It means a great deal to me to have been invited to unveil this special statue, which commemorates my old local Regiment and which has been so dear to me over the years.

Lord Provost, Gordon Highlanders, Ladies and Gentlemen.

It means a great deal to me to have been invited to unveil this special statue, which commemorates my old local Regiment and which has been so dear to me over the years. When I was a child in the 1950’s, some of my earliest memories were of old Gordon Highlanders who had fought their way through the last war, some of them suffering terribly in Japanese prisoner of war camps, and then found their way back to Balmoral – wonderful characters like Pipe Major Bob Brown, who had been with my Great Grandfather, King George V; Pipe Major Bob Nicol and the heavily be-medalled Robbie Anderson who later became the farm grieve.

These men formed an important part of my upbringing and so you can perhaps imagine what an enormously proud moment it was when Her Majesty appointed me as Colonel-in-Chief of The Gordon Highlanders in 1977, not only because it was such a famous Highland regiment, with a magnificent reputation, but because it was, literally, a local family regiment in which so many people I knew and looked up to had served. I felt incredibly privileged to have been made part of that family, and still feel so today. As I said at that final, sad and poignant parade in Seaton Park in 1994:

"there will always be a very special place in my heart, which is forever a Gordon”.

It is wonderful that this project has been supported so enthusiastically by the Lord Provost and the Council of the City of Aberdeen. You have done my old Regiment a great honour and your generous support will ensure that The Gordon Highlanders are kept very much alive in Aberdeen. The Regiment’s history, values and unique North Eastern characteristics – indeed its total heritage – have so much to teach both young and old.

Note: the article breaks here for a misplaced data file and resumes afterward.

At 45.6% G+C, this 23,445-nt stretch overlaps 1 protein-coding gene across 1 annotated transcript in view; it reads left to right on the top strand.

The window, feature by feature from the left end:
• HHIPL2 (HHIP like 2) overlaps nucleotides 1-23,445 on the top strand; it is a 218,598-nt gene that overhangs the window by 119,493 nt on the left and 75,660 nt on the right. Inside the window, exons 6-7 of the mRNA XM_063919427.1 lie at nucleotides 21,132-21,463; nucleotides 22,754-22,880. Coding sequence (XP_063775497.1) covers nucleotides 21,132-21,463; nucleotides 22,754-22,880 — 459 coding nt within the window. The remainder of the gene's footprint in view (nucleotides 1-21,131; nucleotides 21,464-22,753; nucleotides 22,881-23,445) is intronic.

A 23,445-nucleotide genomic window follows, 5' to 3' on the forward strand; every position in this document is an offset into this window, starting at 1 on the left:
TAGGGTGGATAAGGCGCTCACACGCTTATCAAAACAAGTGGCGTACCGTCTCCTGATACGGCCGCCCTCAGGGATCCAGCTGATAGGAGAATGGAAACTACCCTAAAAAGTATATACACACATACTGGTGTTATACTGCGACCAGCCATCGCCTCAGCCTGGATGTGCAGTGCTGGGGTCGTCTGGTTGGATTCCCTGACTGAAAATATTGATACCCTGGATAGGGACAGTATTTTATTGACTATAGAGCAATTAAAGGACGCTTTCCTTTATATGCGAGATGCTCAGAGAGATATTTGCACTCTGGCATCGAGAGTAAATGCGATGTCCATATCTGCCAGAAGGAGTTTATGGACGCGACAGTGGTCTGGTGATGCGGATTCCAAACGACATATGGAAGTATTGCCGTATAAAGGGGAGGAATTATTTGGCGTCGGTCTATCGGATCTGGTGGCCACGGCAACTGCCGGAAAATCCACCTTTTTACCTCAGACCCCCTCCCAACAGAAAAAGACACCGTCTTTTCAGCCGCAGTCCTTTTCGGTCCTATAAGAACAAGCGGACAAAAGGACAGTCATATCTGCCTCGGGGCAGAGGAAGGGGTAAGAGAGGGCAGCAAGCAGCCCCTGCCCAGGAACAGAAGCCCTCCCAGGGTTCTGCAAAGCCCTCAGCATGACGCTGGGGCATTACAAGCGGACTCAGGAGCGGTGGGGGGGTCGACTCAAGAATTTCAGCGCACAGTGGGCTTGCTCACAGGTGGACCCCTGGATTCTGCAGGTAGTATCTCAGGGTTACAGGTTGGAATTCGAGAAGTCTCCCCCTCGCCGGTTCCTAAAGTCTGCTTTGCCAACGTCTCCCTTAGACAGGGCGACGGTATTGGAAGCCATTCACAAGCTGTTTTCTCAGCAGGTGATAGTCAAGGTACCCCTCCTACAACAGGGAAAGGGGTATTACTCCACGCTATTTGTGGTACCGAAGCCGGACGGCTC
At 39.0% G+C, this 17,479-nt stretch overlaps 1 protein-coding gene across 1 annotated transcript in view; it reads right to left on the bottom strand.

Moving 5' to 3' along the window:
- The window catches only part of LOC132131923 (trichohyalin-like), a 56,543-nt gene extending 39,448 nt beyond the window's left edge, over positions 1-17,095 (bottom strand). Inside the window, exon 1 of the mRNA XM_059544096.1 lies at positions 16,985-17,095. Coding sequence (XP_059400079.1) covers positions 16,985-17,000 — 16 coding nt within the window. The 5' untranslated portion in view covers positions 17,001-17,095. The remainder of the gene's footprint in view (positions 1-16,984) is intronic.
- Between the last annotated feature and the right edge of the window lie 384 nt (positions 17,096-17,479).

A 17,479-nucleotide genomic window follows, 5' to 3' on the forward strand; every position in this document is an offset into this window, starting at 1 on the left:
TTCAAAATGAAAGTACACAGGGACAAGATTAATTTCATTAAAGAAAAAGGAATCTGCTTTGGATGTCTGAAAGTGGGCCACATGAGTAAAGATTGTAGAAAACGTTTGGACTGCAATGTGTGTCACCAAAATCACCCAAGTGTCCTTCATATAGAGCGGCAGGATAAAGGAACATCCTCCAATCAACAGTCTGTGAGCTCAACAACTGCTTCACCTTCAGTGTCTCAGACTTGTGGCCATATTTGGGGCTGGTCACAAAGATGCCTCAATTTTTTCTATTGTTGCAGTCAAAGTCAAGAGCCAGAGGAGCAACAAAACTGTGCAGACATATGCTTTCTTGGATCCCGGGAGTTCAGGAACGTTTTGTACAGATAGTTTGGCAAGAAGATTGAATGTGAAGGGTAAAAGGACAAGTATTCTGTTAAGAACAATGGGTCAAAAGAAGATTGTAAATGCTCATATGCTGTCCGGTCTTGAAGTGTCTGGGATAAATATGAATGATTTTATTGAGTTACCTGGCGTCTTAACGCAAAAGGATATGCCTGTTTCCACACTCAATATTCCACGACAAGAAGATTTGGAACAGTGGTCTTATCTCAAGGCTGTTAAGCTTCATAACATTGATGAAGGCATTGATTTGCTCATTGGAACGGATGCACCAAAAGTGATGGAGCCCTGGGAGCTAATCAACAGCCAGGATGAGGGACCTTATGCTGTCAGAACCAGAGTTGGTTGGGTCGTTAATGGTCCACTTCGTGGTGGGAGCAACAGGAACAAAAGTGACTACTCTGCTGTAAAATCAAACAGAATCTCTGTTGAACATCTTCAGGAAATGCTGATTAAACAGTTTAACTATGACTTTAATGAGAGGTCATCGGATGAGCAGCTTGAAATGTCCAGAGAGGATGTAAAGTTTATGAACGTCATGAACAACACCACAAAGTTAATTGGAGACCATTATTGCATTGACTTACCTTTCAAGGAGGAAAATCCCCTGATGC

If I may, I would also like to congratulate you on the location; you have chosen a splendidly appropriate site. Castlehill Barracks stood just behind the nearby Citadel and was the Depot of the Gordon Highlanders from 1872 until 1935, when it moved down King Street to Gordon Barracks, Bridge of Don. Union Street is a street the Regiment marched down many times, with bayonets fixed, Colours flying and Pipes and Drums playing, to exercise their Freedom of the City.

Statues are not simply decorative. The remind us of a city’s history, heritage and its greatest citizens. Today we have ensured a permanent memorial to all those who served in The Gordon Highlanders between 1794 and 1994, while at the same time commemorating the gallant deeds and famous reputation of the Regiment. This statue, which I now take so much pride in unveiling, stands in the heart of the North East – the very area the Regiment came from and represented magnificently for two hundred years.